Okay—that’s clever and true enough. But everyone can identify something that’s “eating” them, yet it may have little or nothing to do with this particular behavior problem. The question remains: Is there a specific type of emotional trigger that leads to an unwanted behavior like binge eating? If so, what’s the link between the trigger and the behavior, and how can they be disconnected?
As in any detective novel, one can always round up the usual suspects: stress, anxiety, loneliness, depression. Many people overeat when they’re happily celebrating too, as Meagan was doing that evening. But to find the real culprit, a good detective tries to understand the motive. Meagan was clear about hers: “I just wanted to be bad.”

In order to overcome unwanted behavior, it’s necessary to understand why such feelings occur. Is there such a motive to be bad? If so, how can we explain it? I strongly believe that it’s not enough to simply identify and somehow change the feelings that trigger emotional eating. A coherent understanding of the motivation that drives emotional eating is essential in order to address the problem and that’s the piece of the puzzle missing from most other books on this topic. I wrote Too Much On Your Plate to fill that gap.

What motivates unwanted behavior like emotional eating?
Over the past decade that I’ve been thinking about this question, the research in the area of motivation and self-control has exploded. Before ever going to the search sites for psychological and medical research, I put the search term “unwanted behavior” into Google. I got over five million hits, so I tried to narrow my search to “understanding unwanted behavior.”

I could hear the virtual crickets chirping. I got fewer than fifty hits, mostly about training puppies. There may be other ways to interpret these search results, but the explanation that seems most plausible to me is that unwanted behavior is a common problem that’s poorly understood.

The human struggle with impulse control has been told in stories throughout recorded history. The Bible begins with the story of Adam and Eve eating the forbidden fruit. Greek mythology tells the story of Pandora opening the box that turned out to contain all the evils in the world. It appears to be part of the human condition that we want what we’re warned to avoid, then later regret our choice.

In The Odyssey, Homer describes how Odysseus dealt with this problem by using a technique that’s now referred to as “precommitment.” The sorceress Circe warned Odysseus to avoid the island of the Sirens, women whose voices were so alluring that passing sailors who heard their song would steer toward them and perish on the rocky shores. So Odysseus put softened beeswax in his men’s ears and made them tie him to the mast of his ship because he did not trust his own ability to resist. When he heard their song he signaled his crew to untie him, but they ignored his pleas, which saved them all from disaster.

You’ve probably used pre-commitment to cope with Sirens of your own. You may have asked a waiter to remove a basket of bread from your table, or a sales rep to stop bringing donuts to your office, or a coworker to please keep the candy dish off her desk. You may not think of your efforts as heroic, but your challenge is even more difficult: Odysseus could have steered clear of the Sirens, but you can’t avoid food.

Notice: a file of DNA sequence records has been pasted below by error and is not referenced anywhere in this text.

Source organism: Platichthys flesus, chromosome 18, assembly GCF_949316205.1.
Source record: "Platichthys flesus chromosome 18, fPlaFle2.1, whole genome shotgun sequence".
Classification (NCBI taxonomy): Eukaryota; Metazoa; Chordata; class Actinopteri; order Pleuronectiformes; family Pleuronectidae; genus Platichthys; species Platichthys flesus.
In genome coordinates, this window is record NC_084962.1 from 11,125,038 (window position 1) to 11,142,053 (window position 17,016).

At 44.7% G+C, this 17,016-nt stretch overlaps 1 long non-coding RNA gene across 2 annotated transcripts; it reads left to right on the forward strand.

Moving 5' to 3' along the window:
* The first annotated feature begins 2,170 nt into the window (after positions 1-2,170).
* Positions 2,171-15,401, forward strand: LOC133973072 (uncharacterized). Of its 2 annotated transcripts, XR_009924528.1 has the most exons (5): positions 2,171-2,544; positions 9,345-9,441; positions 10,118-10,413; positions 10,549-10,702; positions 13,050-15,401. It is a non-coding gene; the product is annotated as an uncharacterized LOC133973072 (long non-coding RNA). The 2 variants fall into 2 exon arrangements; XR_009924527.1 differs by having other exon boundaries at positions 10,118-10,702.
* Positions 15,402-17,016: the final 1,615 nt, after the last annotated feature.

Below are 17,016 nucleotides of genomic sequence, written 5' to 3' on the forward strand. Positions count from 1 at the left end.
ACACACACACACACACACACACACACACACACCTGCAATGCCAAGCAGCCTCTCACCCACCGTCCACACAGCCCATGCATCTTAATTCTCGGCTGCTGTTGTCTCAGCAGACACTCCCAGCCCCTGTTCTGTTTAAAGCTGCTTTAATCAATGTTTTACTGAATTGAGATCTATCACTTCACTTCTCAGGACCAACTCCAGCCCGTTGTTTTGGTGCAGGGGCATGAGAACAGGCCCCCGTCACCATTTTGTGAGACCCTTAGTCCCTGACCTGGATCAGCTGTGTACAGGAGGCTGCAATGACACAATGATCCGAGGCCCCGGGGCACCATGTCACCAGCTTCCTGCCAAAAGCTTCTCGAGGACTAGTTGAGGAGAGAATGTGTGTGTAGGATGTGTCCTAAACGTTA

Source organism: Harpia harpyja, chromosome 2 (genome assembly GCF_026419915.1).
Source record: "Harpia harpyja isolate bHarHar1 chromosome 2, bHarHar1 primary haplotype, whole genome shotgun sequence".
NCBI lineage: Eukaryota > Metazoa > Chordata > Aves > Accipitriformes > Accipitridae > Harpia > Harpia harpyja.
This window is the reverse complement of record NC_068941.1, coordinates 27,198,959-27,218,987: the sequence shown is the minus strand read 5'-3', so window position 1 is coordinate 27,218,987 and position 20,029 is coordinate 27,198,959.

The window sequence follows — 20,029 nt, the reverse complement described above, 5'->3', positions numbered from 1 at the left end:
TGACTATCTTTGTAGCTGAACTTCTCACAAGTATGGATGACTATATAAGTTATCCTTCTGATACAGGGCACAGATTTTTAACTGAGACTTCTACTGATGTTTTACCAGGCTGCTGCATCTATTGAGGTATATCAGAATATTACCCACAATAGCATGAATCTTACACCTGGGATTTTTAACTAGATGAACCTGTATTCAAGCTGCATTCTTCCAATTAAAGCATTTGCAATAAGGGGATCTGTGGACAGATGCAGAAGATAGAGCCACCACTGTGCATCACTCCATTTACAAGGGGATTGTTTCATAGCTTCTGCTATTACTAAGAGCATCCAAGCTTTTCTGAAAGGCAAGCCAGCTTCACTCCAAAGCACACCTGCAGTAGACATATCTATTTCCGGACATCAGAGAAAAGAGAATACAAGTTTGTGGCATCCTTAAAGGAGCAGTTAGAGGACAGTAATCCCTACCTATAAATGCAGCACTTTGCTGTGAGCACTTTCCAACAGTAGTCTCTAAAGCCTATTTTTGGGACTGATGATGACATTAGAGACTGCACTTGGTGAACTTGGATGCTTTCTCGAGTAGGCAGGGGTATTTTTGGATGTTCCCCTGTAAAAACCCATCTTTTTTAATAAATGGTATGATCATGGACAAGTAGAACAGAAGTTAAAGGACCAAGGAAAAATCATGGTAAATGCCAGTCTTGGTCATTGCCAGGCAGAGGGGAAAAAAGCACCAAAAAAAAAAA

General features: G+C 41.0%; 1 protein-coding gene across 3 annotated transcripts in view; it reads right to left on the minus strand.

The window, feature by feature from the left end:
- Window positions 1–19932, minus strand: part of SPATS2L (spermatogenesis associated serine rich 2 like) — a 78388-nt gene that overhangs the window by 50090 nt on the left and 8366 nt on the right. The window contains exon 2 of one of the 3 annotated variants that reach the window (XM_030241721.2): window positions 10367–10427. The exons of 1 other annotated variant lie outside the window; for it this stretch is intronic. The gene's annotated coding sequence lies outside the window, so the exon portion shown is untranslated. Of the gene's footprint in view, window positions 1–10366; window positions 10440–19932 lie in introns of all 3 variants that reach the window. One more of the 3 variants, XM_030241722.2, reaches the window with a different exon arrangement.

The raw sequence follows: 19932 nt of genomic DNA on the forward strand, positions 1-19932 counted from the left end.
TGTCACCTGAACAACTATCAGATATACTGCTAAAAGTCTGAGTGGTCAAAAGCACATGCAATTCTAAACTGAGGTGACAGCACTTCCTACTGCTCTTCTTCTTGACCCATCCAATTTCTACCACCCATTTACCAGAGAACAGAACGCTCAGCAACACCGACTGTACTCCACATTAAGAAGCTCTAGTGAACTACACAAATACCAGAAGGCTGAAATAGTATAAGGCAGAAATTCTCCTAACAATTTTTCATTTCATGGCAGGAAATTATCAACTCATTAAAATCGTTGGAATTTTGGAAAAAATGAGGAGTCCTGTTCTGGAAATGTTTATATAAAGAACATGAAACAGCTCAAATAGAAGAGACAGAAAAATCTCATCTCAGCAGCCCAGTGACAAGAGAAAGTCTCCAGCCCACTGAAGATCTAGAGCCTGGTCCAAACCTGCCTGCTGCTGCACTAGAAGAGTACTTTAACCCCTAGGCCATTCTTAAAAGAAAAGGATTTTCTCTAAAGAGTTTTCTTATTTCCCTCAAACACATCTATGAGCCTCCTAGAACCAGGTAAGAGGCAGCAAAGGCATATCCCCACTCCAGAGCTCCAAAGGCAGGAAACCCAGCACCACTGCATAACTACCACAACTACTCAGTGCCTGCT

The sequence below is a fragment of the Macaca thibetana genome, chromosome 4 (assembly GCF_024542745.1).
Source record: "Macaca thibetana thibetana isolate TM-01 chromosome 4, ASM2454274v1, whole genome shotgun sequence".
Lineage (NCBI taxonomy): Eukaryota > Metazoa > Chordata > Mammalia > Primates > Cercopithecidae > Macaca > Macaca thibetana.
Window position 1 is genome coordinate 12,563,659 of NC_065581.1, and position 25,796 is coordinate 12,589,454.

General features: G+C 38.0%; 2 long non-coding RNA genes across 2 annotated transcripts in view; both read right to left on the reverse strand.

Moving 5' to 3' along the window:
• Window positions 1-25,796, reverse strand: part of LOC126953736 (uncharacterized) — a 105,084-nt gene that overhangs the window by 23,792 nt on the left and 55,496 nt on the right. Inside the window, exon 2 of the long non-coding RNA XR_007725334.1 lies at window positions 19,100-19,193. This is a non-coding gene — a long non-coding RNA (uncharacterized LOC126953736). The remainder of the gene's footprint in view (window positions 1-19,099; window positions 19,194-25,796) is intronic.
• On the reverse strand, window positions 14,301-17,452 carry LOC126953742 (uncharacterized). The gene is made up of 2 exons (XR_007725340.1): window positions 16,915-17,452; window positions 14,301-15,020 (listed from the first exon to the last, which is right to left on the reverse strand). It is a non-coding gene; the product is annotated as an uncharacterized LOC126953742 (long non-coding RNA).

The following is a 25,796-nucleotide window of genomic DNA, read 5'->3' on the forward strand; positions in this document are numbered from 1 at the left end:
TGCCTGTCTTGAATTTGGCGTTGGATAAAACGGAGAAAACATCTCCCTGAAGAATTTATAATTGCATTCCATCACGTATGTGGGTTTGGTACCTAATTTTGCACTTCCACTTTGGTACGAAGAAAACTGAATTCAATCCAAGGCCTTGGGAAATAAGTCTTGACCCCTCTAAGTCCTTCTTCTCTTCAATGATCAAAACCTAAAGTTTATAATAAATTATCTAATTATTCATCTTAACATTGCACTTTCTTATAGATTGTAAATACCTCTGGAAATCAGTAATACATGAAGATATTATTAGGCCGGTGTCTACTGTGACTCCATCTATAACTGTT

This problem isn’t unusual, nor is your interest in seeking advice to help you deal with it on your own. In the United States alone there are over a hundred million dieters, and eighty percent of them prefer a self-directed program. As a result, there is a glut of self-help books available to help these dieters, whether their goal is weight loss or improved health.

If such books already flood the market, why add one more? My answer is that this is not a diet book; it’s about overcoming emotional eating. Even if weight loss is your ultimate goal, it can only be achieved over the long-term if you first change your tendency to use food to cope with emotional issues. Without that, as you have probably experienced, any weight that you lose by dieting is almost certain to come back.

My goal in writing this book is to reach out to a wider audience and extend the work that I do as a therapist beyond the confines of my office. I was fortunate to have found an approach that has been very effective in helping people whose problems with eating range from those who frequently turn to food as an outlet for stress to those suffering from eating disorders like bulimia and binge eating disorder. This book is my way of offering that approach to anyone who may have similar struggles with food.

In 1951 the social psychologist Kurt Lewin wrote, “There is nothing so practical as a good theory.” I wrote this book in that spirit, not simply to present a new theoretical perspective on what drives unwanted behavior, but to use that theory as a hands-on guide that will help you take practical steps to end your preoccupation with food and manage your eating behavior for good.

Emotional eating is a way of dealing with an unconscious need unrelated to food. In this book, I’ll explain what that need is and I’ll outline coping strategies to respond to it that are far healthier and more effective than emotional eating. I’ll help you understand why the impulse to eat can feel so compelling, despite your genuine desire to eat well. Once you have that new understanding, you’ll be better equipped to regulate how you eat without restrictive diets, deprivation, and self-denial.